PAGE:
The purchase of AirTran by Southwest was, in large part, to gain access to significant gate and slot portfolios at a few major airports where the company had previously had difficulty establishing a presence. So it should come as no surprise to see those operations leveraged in a way that better integrates with the route and operational structure that Southwest has built over the years. Southwest CEO Gary Kelly announced a number of new routes from Atlanta today at a meeting with local business leaders, kicking off the first notable shift of legacy AirTran resources to fill gaps in the Southwest network.
Starting on February 12, 2012 the company will add 15 daily frequencies out of Atlanta to five airports, four of which serve as hubs for the company’s operations. The new routes include service between Atlanta and:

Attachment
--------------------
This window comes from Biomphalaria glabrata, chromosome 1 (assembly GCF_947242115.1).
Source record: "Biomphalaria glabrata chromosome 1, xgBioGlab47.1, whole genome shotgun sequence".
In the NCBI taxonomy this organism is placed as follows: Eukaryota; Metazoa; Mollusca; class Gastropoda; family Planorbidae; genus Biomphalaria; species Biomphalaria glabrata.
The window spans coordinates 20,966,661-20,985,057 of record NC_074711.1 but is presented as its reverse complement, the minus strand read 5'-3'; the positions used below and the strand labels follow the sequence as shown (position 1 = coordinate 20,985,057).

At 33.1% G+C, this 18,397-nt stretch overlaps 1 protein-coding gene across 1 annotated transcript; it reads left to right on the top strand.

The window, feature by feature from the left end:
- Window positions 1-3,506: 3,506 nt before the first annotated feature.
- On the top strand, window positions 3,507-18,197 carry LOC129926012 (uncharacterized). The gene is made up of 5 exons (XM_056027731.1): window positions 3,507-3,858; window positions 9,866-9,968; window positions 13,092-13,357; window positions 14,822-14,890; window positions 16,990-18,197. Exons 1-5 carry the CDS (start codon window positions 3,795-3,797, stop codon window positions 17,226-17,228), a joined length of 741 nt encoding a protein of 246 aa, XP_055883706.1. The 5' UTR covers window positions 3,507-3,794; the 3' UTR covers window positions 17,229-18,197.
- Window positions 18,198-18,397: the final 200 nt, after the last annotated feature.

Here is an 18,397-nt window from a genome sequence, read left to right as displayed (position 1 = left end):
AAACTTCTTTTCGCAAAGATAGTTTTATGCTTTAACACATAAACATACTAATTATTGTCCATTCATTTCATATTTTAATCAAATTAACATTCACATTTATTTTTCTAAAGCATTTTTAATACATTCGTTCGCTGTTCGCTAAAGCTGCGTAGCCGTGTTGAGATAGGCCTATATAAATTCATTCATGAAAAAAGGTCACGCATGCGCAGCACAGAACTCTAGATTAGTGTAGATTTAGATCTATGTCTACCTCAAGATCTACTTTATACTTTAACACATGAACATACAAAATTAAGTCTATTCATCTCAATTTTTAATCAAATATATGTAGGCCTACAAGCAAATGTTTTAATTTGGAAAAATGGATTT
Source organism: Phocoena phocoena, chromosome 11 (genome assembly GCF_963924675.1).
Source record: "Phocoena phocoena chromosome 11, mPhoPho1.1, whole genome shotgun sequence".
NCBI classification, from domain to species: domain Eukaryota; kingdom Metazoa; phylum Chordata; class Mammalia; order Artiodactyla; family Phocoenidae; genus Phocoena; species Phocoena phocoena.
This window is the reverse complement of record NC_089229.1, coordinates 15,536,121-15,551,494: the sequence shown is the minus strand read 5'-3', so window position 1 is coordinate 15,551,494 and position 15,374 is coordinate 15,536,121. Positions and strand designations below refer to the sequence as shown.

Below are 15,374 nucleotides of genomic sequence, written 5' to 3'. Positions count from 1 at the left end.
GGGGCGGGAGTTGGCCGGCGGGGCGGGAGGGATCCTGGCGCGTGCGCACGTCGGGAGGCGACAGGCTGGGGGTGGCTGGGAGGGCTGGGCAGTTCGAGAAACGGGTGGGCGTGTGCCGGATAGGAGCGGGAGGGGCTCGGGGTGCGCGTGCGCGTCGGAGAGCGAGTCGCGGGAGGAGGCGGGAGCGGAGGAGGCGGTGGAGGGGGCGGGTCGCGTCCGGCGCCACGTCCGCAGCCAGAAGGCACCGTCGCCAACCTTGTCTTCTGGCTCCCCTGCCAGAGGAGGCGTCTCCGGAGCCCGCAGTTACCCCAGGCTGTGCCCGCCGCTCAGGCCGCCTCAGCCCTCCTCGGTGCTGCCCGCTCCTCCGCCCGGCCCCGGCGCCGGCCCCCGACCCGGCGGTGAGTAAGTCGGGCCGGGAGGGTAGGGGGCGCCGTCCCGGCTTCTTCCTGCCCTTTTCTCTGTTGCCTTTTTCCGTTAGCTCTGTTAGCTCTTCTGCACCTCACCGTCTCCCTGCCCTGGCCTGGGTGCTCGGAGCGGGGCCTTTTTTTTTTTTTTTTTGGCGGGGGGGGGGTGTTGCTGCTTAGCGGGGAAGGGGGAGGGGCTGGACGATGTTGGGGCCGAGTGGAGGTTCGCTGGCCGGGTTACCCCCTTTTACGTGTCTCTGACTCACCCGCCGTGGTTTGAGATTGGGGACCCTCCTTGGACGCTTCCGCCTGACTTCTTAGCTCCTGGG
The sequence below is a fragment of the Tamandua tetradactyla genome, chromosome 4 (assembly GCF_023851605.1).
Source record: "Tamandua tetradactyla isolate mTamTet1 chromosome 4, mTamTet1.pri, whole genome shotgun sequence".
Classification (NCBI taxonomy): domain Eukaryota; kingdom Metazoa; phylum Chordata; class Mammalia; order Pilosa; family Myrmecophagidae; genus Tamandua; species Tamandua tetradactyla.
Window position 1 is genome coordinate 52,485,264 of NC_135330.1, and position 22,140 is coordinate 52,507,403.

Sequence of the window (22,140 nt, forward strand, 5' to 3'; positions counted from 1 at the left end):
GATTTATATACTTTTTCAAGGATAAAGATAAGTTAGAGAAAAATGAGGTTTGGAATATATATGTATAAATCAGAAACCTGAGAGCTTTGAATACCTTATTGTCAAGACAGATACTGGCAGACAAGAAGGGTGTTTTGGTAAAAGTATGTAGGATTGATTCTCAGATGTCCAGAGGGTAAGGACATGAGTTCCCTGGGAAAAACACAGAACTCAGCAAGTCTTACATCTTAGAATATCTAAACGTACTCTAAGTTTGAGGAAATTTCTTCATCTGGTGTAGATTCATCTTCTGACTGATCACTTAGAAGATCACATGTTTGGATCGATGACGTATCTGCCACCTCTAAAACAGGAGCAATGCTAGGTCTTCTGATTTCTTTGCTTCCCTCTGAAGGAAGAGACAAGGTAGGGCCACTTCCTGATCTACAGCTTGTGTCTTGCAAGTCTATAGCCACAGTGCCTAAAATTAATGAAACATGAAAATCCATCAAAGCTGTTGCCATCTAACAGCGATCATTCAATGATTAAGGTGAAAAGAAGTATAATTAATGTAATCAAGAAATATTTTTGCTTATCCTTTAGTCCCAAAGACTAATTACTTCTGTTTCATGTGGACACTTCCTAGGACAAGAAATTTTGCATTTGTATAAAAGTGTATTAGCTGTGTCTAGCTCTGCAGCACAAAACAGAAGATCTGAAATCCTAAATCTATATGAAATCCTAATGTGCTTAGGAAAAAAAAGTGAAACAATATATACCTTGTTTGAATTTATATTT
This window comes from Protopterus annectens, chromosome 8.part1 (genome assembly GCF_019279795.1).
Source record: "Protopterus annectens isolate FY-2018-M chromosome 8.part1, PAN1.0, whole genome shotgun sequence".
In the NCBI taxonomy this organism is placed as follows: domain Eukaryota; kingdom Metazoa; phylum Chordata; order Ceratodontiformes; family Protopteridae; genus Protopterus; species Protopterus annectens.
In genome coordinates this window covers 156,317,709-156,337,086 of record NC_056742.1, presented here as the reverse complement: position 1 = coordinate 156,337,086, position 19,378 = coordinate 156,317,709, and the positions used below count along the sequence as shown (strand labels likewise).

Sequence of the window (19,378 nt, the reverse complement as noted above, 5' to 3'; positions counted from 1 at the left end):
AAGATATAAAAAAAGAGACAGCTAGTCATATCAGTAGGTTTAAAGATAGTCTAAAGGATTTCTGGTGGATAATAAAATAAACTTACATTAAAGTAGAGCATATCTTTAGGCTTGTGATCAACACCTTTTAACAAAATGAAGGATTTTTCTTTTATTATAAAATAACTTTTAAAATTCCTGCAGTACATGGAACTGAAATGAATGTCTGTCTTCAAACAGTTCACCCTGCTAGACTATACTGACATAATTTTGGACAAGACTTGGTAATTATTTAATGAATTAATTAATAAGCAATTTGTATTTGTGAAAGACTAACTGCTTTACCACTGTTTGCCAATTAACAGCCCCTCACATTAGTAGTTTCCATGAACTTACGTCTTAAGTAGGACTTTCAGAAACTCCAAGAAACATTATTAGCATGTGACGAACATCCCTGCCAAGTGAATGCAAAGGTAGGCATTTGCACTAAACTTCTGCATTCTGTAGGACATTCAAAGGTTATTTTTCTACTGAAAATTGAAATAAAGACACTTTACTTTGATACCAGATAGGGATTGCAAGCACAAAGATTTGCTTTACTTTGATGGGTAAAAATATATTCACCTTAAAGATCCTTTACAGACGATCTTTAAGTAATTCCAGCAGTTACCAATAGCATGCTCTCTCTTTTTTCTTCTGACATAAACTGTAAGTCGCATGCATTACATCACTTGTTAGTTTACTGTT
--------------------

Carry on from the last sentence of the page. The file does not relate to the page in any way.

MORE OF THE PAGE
- Austin – two daily nonstop roundtrips
- Baltimore/Washington – four daily nonstop roundtrips
- Denver – two daily nonstop roundtrips
- Houston Hobby – three daily nonstop roundtrips
- Chicago Midway – four daily nonstop roundtrips
Certainly not a major overhaul of the route network or even scratching the surface of the capacity the carrier has to work with in Atlanta. But it definitely shows the beginnings of the integration of Atlanta into a major point on the combined carriers’ network and how passengers will flow through the other hubs for onward connections. Expect to see similar moves at the other big airports the purchase came with (e.g. LaGuardia and Washington National) soon.
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